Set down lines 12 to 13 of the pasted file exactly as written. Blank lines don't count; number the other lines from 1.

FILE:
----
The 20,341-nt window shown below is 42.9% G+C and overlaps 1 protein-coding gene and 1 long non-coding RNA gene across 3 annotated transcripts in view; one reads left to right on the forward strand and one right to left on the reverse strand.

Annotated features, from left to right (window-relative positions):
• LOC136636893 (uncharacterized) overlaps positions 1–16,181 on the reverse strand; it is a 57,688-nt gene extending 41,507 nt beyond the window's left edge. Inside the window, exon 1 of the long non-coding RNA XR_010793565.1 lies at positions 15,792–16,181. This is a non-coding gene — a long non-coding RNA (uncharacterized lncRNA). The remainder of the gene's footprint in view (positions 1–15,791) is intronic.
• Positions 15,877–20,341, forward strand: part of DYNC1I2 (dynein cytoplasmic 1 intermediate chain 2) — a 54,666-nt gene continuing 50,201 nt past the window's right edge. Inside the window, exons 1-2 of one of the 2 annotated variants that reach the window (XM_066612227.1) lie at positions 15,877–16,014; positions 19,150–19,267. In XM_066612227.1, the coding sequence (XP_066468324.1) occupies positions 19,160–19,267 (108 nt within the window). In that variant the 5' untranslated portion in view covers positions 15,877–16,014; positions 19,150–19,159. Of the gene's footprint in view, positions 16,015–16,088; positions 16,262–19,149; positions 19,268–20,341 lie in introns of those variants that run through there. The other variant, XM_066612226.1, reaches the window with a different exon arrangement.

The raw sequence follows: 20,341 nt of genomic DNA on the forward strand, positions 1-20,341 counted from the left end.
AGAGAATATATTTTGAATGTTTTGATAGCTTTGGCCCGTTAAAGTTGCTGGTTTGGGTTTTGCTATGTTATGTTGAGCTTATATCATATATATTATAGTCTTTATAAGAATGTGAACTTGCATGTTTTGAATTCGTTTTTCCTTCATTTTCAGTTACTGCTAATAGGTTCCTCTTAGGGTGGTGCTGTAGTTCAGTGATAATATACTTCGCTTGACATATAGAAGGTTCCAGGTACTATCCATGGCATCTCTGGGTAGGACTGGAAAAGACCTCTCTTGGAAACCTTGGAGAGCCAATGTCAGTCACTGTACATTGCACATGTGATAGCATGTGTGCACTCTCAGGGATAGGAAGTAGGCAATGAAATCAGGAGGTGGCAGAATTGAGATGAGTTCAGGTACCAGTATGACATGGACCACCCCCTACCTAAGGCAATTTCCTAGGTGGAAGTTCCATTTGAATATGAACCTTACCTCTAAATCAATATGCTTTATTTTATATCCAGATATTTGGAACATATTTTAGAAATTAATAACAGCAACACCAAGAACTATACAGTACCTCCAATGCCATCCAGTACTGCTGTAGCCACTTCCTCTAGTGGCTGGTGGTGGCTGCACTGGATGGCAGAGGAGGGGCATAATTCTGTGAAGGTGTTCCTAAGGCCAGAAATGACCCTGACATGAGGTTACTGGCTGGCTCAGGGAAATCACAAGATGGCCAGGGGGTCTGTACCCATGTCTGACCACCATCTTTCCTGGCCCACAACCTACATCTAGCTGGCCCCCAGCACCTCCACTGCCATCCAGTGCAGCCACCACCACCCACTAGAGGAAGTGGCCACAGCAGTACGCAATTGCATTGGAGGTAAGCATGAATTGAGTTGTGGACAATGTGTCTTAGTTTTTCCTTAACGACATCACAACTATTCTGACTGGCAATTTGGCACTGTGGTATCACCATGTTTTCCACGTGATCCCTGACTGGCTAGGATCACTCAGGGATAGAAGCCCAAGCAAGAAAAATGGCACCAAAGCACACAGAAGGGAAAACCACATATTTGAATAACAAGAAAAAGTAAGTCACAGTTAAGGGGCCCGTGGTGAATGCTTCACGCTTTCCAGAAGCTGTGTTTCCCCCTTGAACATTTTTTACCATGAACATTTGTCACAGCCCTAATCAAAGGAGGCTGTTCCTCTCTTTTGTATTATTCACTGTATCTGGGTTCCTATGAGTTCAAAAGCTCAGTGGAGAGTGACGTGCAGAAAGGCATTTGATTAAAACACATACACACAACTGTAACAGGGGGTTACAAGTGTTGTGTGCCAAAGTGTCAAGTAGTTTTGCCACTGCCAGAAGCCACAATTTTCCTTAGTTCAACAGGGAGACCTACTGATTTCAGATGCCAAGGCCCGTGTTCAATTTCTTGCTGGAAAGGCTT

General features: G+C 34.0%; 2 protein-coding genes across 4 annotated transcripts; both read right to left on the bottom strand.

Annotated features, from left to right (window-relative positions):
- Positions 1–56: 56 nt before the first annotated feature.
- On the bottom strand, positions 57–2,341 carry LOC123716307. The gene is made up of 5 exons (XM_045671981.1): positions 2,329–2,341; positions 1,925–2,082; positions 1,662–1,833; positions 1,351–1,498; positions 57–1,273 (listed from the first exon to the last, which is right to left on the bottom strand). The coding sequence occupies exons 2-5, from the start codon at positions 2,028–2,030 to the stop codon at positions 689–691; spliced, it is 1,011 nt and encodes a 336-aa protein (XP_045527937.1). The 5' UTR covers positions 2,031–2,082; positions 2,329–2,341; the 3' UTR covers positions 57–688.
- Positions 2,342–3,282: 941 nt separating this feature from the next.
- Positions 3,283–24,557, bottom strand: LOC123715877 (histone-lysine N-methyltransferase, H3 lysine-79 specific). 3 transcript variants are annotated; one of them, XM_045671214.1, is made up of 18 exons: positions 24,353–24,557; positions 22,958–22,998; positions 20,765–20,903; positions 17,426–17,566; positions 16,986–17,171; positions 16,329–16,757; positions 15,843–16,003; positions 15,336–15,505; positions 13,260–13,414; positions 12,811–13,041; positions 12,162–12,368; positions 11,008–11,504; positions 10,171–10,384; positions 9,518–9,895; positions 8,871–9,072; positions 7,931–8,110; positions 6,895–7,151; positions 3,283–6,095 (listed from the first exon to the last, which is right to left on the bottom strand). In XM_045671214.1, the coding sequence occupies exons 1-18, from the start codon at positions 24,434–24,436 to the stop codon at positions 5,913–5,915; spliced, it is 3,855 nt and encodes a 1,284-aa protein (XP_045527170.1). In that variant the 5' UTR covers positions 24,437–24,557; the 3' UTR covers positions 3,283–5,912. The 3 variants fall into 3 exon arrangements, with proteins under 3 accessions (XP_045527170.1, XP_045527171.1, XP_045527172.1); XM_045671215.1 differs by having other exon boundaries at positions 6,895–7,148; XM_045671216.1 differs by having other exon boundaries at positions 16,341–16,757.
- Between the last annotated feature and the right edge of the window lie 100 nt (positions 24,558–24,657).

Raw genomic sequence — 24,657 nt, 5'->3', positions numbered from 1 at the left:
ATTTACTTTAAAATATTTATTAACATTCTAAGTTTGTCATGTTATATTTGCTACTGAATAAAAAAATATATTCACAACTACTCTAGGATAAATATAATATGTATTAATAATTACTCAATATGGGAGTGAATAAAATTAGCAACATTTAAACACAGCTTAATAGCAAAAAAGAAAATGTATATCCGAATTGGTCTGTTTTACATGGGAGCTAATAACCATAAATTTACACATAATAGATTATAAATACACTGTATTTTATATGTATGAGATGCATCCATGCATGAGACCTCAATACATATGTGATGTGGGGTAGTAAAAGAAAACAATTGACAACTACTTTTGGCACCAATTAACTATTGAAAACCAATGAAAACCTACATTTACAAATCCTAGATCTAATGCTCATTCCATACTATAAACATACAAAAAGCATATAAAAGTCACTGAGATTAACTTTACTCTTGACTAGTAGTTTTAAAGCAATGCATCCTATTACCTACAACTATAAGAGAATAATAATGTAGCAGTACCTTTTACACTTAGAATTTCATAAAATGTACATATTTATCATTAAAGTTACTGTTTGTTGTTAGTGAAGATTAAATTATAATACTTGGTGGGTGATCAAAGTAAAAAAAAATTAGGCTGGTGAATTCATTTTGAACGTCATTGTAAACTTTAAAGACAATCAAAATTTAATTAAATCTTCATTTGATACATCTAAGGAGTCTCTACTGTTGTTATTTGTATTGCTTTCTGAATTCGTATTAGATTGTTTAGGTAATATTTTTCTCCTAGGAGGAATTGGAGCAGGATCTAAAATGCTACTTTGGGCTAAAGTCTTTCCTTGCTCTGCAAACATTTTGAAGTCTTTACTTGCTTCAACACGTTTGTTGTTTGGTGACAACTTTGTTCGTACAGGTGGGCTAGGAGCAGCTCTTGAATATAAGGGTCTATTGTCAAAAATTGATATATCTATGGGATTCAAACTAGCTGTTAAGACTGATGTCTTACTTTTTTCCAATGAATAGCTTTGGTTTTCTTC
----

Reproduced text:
- Positions 3,283–24,557, bottom strand: LOC123715877 (histone-lysine N-methyltransferase, H3 lysine-79 specific). 3 transcript variants are annotated; one of them, XM_045671214.1, is made up of 18 exons: positions 24,353–24,557; positions 22,958–22,998; positions 20,765–20,903; positions 17,426–17,566; positions 16,986–17,171; positions 16,329–16,757; positions 15,843–16,003; positions 15,336–15,505; positions 13,260–13,414; positions 12,811–13,041; positions 12,162–12,368; positions 11,008–11,504; positions 10,171–10,384; positions 9,518–9,895; positions 8,871–9,072; positions 7,931–8,110; positions 6,895–7,151; positions 3,283–6,095 (listed from the first exon to the last, which is right to left on the bottom strand). In XM_045671214.1, the coding sequence occupies exons 1-18, from the start codon at positions 24,434–24,436 to the stop codon at positions 5,913–5,915; spliced, it is 3,855 nt and encodes a 1,284-aa protein (XP_045527170.1). In that variant the 5' UTR covers positions 24,437–24,557; the 3' UTR covers positions 3,283–5,912. The 3 variants fall into 3 exon arrangements, with proteins under 3 accessions (XP_045527170.1, XP_045527171.1, XP_045527172.1); XM_045671215.1 differs by having other exon boundaries at positions 6,895–7,148; XM_045671216.1 differs by having other exon boundaries at positions 16,341–16,757.
- Between the last annotated feature and the right edge of the window lie 100 nt (positions 24,558–24,657).